Today, there is no longer a "war for talents," meaning a competition for good young employees, but a "battle" for literally every well-trained employee. Finding suitable employees is becoming increasingly difficult. We at thyssenkrupp are also aware of this and have taken the opportunity to take a closer look at the challenges, but also our solutions and opportunities in several articles.

Long queues at airports, forced rest days in the restaurants, bottlenecks in the medical care of patients - the consequences of a lack of personnel are now clearly evident in our daily lives. For employers, it is becoming more difficult every day to recruit and retain good employees. Two million positions in Germany are unfilled. Industry is equally affected as start-ups and SMEs. Overall, 53 percent of companies in Germany are struggling with staff shortages.

There is no easing of the situation in sight. On the contrary, the existing effects will have an even greater impact on the labor market in the future. Take demographic change, for example: By 2030, there could already be a shortage of more than three million skilled workers, and by 2036, 30 percent of today's workforce will retire. At the same time, 20 percent less young people will finish school with a degree. And that's not all: Corona has also increased motivation to change jobs - one in two is now thinking about a career change.

The figures speak for themselves and show: The market has turned around - from an employer market to an employee market. This means that companies are on the applicant side and have to convince people of their qualities. In doing so, they are becoming increasingly creative: they are buying company apartments, setting up working hubs in attractive cities, or working with accelerated application processes, for example in the form of blind recruiting.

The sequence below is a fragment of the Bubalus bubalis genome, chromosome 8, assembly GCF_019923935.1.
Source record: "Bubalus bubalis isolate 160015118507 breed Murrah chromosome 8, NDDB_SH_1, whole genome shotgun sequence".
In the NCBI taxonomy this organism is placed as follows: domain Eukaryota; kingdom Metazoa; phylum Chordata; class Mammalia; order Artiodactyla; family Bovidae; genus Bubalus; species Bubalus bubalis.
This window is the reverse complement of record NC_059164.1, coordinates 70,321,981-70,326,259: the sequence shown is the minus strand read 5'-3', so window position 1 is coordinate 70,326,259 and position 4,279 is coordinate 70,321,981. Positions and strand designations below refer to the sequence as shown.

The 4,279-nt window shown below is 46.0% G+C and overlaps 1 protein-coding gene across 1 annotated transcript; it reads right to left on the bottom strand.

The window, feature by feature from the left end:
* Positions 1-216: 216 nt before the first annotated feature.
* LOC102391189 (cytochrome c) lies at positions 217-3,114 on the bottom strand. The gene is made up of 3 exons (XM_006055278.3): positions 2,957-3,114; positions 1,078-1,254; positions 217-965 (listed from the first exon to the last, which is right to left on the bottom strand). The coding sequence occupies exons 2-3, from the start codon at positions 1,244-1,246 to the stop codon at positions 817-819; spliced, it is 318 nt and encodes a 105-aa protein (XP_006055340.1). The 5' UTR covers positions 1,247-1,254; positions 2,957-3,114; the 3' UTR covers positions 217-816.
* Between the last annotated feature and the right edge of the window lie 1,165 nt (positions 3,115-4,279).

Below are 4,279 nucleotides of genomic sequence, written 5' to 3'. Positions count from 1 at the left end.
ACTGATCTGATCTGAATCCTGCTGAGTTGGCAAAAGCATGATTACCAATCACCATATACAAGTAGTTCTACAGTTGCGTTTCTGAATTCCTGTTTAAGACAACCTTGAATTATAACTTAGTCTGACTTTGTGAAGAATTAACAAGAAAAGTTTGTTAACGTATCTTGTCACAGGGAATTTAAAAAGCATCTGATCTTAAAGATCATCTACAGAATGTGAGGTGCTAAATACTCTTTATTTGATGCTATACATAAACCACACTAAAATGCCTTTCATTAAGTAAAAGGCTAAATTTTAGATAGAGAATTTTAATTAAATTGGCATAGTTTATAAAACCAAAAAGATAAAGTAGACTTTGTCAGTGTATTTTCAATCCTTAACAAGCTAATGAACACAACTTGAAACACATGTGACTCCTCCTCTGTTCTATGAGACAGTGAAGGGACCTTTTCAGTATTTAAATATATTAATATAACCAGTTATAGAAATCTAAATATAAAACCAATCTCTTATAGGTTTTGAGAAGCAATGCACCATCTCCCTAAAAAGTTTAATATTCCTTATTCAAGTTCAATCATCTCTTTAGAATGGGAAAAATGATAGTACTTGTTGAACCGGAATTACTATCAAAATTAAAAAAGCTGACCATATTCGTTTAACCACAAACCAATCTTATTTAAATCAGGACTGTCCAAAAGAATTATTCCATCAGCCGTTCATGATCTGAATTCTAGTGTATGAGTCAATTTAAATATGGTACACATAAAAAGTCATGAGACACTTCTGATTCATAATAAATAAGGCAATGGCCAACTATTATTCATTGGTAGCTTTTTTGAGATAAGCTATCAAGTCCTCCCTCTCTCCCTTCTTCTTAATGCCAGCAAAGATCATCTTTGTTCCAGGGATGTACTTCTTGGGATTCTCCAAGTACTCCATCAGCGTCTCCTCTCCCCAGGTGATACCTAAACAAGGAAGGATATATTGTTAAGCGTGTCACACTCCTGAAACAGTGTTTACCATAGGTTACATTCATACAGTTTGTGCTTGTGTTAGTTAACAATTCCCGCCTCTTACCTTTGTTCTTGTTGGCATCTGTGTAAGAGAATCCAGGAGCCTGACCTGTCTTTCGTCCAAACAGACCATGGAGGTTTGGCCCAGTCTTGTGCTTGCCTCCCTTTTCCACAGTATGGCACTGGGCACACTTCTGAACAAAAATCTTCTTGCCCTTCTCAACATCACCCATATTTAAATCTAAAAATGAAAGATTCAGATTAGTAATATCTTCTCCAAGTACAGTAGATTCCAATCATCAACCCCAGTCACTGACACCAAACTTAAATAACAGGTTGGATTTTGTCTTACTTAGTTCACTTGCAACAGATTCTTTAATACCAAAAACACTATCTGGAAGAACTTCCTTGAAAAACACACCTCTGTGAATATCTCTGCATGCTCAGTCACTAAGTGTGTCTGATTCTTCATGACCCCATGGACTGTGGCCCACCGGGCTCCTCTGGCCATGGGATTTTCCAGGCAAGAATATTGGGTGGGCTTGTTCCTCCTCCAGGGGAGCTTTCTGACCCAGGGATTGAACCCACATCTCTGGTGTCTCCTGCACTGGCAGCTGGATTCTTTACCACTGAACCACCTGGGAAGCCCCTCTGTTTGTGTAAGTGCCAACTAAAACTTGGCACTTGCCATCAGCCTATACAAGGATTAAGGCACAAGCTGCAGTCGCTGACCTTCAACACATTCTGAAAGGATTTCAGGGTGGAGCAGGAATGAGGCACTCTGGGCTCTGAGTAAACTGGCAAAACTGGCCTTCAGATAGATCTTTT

We are also feeling the effects of these changes: More than 2,000 positions in the Group are currently vacant, and not just at certain levels or with certain qualifications. It runs through like a red thread - among management teams as well as employees and trainees. And: it affects all our businesses worldwide. Especially wherever digitization and new technologies are involved, the shortage and the resulting challenges are already significant. In the past, for example, more than 2,000 patents were registered every year. Today, also due to the Corona era, there are less than half per year.

How are we dealing with this shift in times at thyssenkrupp? We are pursuing various approaches at the same time. For example, there are the aspects of immigration, which involves recruiting skilled workers from abroad and integrating refugees on the labor market, the inclusion of people with a disability and the integration of the older workforce. In addition, our goal is to increase the female employment rate. At thyssenkrupp there are currently only 16 percent women in the total workforce, and 13.1 percent in management positions - there is still room for improvement, considering that currently 75 percent of German women are participating in the workforce. The focus on increased digitization of work processes, including in the production area, can also offer opportunities. These are all important topics that society and politics are currently discussing.

It is therefore all the more important not only to recruit good employees, but also to retain them in our Group. In the future, we will invest much more time and effort in this area, focusing for example on training, reskilling, and future-proof forms of work - such as flexitime, mobile working, and the compatibility of family and career.

Our conclusion? In the end, people are what matters. And they no longer focus (only) on their pay – respectful interaction, a healthy corporate culture and the meaning of their daily work count equally! We talk a lot about performance and competitiveness – but we can only achieve this if we retain and attract the right people.